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One Beecher Sister Stuck Close To Home
"Good bye dear sis - write home often + come home as soon as you can."
- Mary Beecher Perkins in a letter to her sister, Isabella, in 1841
There was a fourth Beecher sister who led a more private life than sisters Catharine, Harriet and Isabella.
Mary Beecher Perkins was the only truly "stay-at-home mom" of the Beecher sisters. Although she never wrote a book or traveled around the country giving lectures, Mary played an important behind-the-scenes role in the successes of her sisters.
"She was the woman behind the women," said Margaret G. Mair, a historical research consultant who wrote her master's thesis at Trinity College on Mary Beecher Perkins. "Mary made it possible for the other three to pursue their careers."
Like the volunteers who stuff letters and answer phones for political candidates, Mary worked at various times as a teacher, secretary, administrator and housekeeper for her sisters.
After marrying Hartford attorney Thomas C. Perkins in 1827, Mary moved to a house on Hawthorn Street in the Nook Farm area. It was Mary, in her well-regulated, genteel home, who lived the life of domesticity glorified by Catharine and Harriet in their bestselling homemaking manual "American Woman's Home," published in 1869.
After Lyman Beecher and other family members emigrated west in the 1830s, the Perkins home became the Beecher family's Connecticut homestead for far-flung family members.
Mary first moved to Hartford from Litchfield - where the Beechers were raised in a parsonage - to help older sister Catharine open a secondary school for girls, one of the first in the country. Despite her father's warnings to Catharine to "apply herself and not let the work fall on Mary," much of the work apparently did fall on Mary. Catharine saddled her with the duties of teacher /administrator/ housekeeper.
Mary eventually collapsed with what her family believed to be consumption but later proved to be exhaustion. Mary's remedy was very un-Beecher-like: She left the school and rested. (She was replaced by younger sister Harriet, who thrived on Catharine's demands.)
Shortly after Mary's marriage in 1827, the newlyweds became surrogate parents to her half-sister, Isabella. Lyman Beecher sent Isabella to live with Mary after the death of Isabella's mother and because he feared Isabella was becoming too "worldly."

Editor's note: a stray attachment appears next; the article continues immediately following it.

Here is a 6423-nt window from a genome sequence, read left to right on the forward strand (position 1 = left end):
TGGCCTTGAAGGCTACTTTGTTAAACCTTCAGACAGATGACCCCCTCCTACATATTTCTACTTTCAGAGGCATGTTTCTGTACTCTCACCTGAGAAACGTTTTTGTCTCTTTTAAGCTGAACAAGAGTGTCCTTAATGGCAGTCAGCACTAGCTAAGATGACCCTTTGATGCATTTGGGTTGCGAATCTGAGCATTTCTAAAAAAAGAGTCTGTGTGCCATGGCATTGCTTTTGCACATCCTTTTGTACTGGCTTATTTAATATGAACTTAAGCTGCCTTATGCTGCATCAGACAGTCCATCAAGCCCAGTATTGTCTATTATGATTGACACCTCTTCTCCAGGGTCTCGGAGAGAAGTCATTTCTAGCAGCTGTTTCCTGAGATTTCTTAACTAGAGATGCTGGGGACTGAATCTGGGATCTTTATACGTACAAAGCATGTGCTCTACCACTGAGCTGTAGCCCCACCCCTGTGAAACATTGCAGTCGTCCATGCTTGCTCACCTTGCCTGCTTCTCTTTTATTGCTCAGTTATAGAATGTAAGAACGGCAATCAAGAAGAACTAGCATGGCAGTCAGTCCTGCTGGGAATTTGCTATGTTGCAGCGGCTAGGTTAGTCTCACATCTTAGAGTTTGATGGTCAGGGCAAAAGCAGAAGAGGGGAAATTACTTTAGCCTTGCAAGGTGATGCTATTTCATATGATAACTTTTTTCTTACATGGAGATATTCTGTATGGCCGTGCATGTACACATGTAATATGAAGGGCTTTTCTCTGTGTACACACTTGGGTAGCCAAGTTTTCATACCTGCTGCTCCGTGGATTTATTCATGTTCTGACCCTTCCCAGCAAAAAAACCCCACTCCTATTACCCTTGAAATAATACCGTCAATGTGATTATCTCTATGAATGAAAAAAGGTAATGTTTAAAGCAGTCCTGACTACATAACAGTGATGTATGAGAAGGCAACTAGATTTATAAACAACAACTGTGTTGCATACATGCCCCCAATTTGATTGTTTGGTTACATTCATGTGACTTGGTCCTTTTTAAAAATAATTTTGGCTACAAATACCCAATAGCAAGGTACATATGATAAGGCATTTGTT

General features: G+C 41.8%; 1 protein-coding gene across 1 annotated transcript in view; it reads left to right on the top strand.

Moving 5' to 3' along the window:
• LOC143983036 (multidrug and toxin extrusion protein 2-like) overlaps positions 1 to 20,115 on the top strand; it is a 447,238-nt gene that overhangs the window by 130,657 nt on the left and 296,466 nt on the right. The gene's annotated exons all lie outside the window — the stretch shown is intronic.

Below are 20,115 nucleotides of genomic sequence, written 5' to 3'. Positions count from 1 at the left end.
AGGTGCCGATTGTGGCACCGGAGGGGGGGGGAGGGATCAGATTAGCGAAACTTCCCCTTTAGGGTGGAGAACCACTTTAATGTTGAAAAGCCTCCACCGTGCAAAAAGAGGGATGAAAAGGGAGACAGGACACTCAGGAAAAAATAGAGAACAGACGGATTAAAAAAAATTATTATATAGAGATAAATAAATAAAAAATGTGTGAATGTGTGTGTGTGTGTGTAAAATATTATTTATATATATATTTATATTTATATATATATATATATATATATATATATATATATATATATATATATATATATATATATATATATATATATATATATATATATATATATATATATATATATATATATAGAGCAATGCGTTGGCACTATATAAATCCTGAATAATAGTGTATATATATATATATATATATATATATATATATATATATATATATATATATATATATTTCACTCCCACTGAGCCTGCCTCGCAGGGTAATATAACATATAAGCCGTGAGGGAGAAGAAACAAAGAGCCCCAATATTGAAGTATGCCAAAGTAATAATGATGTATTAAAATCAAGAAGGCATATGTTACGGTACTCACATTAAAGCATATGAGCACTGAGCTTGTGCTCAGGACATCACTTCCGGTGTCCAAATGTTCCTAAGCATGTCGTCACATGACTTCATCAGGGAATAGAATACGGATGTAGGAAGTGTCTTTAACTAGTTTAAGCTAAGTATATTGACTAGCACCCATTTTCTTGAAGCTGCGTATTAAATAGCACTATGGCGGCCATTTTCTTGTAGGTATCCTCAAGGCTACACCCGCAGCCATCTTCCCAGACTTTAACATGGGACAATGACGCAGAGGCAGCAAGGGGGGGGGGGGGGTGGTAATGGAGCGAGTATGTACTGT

Mary was a stabilizing influence on the headstrong Isabella, who later in life credited her sister with softening "a sometimes wayward spirit."
In letters preserved at the Harriet Beecher Stowe Center in Hartford, it is clear that Mary played an important role in advising family members in times of controversy and crisis. Writing in a style that is direct, pointed and witty, it is clear that Mary was very much a Beecher.
Abolition, depression, child- rearing - all are discussed in the letters that crisscrossed the country between Mary and her siblings.
"I do not like one word of Catharine's letter + I am very surprised at many parts," she wrote in a letter about her oldest sister's propensity to stir up trouble in the family.
Mary's letters to Harriet and Isabella, however, tended to be more motherly.
"What a naughty girl you are to have the blues so dreadfully ... you are exceeding ingenious I allow in the art of tormenting oneself," Mary wrote to Isabella in 1839.
She counseled Isabella to avoid "excitement," the Beecher family's word for the mood swings that affected them to various degrees, particularly Isabella.
In another letter to Isabella, Mary warned: "Do not go too much to meetings - the more interesting they are to you the more injurious they will be. ... this is a novel doctrine to preach but I believe it is the true one for such excitable beings as you and I are ..."
Mary believed these mood swings - which some latter-day historians believe indicate some form of bipolar disorder, or manic depressive mental illness - could be avoided through self-discipline and routine. She seems to have deliberately sought to moderate the emotional turmoil in her own life by marrying an upbeat, financially secure man - quite the opposite of her volatile father - and staying geographically distant from her energetic but exhausting siblings.
"She wanted a very steady life. It sounds like her siblings were all just a little bit over the edge," Mair said.
Mary's life was not without tragedy; her oldest son, Frederick, abandoned his wife and child, creating a scandal in Hartford. (The grandchild grew up to be feminist writer Charlotte Gilman Perkins.)
Mary died in 1900 at age 95.